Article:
By: Nguyen Ba Thanh
Publication Date: October 2021
Reviewed by: Barbara Bamberger Scott
Review Date: January 24, 2022
We humans pride ourselves on our mental and physical improvements, comparing our modern, convenient life favorably to what came before. But will these advances be enough to keep humanity from extinction, considering that disappearance of species, even stars and galaxies, seems to be the logical order of our universe? These are questions that author Nguyen Ba Thanh explores in his lively look at our basic assumptions and their inherent flaws in his new book The Demogra-Fate Hypothesis.
The irony Thanh deftly postulates is that humanity is working diligently to seal its own doomsday fate. Modern trends include producing fewer young and keeping old people alive longer, along with constant improvement of technologies to sustain and essentially spoil us. We are moving - and not all that slowly - toward a time when most people will be old, and there will no longer be younger ones to work to keep them safe and sound. Citing a plethora of statistical data, observer Thanh demonstrates that developing countries have a decreasing birthrate: in the 100 most developed countries, “birth rates have fallen below 2.1 babies per female” – while the median age has risen to 60. An example is Japan, the third largest global economy, where population trends indicate that in a hundred years, it will lose half its current population and the median age will reach an unprecedented 62. We strive to make things easier for old people - who used to be cared for by their multiple children - to stay alive through machinery and computerization, while failing to produce the young minds needed to invent, monitor, and pay for these technological blessings. And that being the case, why would ETs want to visit here? And why would we, so cozy in our increasingly convenience-filled habits, want to go to other planets? Thanh envisions a planet filled with a few oldsters whose demise will spell the end of our species.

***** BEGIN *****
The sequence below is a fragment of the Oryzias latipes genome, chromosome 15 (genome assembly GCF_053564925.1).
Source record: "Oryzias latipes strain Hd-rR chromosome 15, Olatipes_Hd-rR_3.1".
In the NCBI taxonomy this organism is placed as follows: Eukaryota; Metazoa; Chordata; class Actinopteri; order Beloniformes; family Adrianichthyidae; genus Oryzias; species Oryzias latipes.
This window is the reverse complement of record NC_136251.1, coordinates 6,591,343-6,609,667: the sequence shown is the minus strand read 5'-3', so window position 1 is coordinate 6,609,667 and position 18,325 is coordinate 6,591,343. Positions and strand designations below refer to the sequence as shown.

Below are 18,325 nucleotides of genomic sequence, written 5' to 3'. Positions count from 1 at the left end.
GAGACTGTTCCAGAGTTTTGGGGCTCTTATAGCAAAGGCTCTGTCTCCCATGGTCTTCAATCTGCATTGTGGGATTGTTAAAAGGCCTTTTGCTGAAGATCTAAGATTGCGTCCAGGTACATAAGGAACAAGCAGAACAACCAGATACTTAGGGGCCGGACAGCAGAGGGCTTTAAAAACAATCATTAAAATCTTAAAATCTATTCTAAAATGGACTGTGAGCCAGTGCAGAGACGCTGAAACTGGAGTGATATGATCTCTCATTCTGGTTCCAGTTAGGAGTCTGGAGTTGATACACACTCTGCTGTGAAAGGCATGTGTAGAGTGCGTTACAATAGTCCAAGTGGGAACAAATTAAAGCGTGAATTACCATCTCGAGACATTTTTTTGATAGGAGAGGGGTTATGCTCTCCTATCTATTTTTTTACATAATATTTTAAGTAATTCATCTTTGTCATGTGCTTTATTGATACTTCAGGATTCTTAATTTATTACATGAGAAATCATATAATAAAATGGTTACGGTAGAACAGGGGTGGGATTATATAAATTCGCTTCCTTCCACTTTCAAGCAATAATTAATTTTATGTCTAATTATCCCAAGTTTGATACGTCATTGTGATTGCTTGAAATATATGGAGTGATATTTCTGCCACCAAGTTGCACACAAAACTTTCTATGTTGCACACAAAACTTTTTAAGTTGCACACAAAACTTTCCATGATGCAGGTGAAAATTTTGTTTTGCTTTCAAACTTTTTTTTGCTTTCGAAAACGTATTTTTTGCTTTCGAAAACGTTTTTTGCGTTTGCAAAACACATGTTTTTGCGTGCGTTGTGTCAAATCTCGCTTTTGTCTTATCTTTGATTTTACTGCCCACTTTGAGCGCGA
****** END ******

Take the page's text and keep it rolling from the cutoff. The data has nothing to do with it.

Thanh, a highly intelligent trend analyst who has peppered this short but stimulating treatise with hilarious cartoons and some hearty small talk, leaves the reader with some open questions to ponder. Rather like a Zen master, he creates room for contemplation: Will humans last forever? If not, why not? And if they fade like so many world wanderers before them, is that such a bad thing?
The author presents the impression that he finds our demise unpreventable given the lessons of planetary history, while leaving us to consider whether, as with plagues, wars, climate change and other phenomena that we have dealt with and continue to battle, we can prevent the loss of us.
Quill says: Thanh’s well-considered thesis will doubtless have readers wishing for more rich material from this unique thinker.
For more information on The Demogra-Fate Hypothesis: Is Demographic Aging, as seen on Earth, the Natural Death of all Intelligent Species in the Universe?, please visit the book's website: www.demographicfate.com